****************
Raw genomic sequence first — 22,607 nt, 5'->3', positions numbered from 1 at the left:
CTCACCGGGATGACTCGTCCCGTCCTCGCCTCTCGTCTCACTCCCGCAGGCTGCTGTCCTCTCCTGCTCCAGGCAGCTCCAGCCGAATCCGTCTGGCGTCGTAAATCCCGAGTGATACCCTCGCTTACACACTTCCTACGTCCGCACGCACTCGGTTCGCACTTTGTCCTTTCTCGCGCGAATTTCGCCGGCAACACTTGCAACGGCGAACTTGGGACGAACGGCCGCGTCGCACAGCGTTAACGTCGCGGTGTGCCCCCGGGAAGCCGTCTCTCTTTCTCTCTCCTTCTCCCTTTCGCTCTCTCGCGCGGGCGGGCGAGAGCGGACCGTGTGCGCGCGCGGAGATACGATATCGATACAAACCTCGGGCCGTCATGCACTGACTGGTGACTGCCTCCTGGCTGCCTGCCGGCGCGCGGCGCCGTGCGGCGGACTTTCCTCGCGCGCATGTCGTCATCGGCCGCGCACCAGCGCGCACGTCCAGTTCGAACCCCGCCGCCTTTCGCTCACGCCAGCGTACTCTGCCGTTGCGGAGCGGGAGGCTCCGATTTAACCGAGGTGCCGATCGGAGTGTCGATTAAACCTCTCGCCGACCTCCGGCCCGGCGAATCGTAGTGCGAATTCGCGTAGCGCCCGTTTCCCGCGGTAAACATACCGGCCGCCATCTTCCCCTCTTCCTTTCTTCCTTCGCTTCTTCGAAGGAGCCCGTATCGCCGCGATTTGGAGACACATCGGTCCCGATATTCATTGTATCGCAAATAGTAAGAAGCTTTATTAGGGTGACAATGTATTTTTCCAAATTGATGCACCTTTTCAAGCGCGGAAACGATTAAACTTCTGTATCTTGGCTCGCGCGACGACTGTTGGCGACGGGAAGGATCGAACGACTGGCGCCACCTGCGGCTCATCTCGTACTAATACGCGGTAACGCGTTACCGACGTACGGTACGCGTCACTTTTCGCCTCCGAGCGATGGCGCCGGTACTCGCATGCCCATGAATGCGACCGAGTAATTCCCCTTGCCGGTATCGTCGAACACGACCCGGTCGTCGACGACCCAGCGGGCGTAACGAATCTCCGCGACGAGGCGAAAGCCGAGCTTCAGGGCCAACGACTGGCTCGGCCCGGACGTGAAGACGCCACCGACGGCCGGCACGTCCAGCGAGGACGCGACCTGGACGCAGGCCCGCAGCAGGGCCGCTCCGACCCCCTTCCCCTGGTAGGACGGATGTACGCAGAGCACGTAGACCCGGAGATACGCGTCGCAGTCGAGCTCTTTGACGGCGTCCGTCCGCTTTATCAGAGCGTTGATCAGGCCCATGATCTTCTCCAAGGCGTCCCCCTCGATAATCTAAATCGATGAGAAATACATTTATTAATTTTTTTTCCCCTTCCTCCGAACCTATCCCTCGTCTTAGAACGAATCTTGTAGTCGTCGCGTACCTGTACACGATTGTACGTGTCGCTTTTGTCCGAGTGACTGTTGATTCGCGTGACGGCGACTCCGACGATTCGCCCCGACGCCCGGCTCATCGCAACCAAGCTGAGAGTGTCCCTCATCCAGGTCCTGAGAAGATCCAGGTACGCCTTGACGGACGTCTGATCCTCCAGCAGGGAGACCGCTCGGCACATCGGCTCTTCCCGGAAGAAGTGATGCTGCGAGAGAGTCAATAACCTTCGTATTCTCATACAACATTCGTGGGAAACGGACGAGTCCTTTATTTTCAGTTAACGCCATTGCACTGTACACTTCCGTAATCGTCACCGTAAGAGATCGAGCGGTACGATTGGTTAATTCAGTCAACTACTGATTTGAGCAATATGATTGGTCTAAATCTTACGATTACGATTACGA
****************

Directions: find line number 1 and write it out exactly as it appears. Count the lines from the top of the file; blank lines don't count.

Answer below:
Raw genomic sequence first — 22,607 nt, 5'->3', positions numbered from 1 at the left: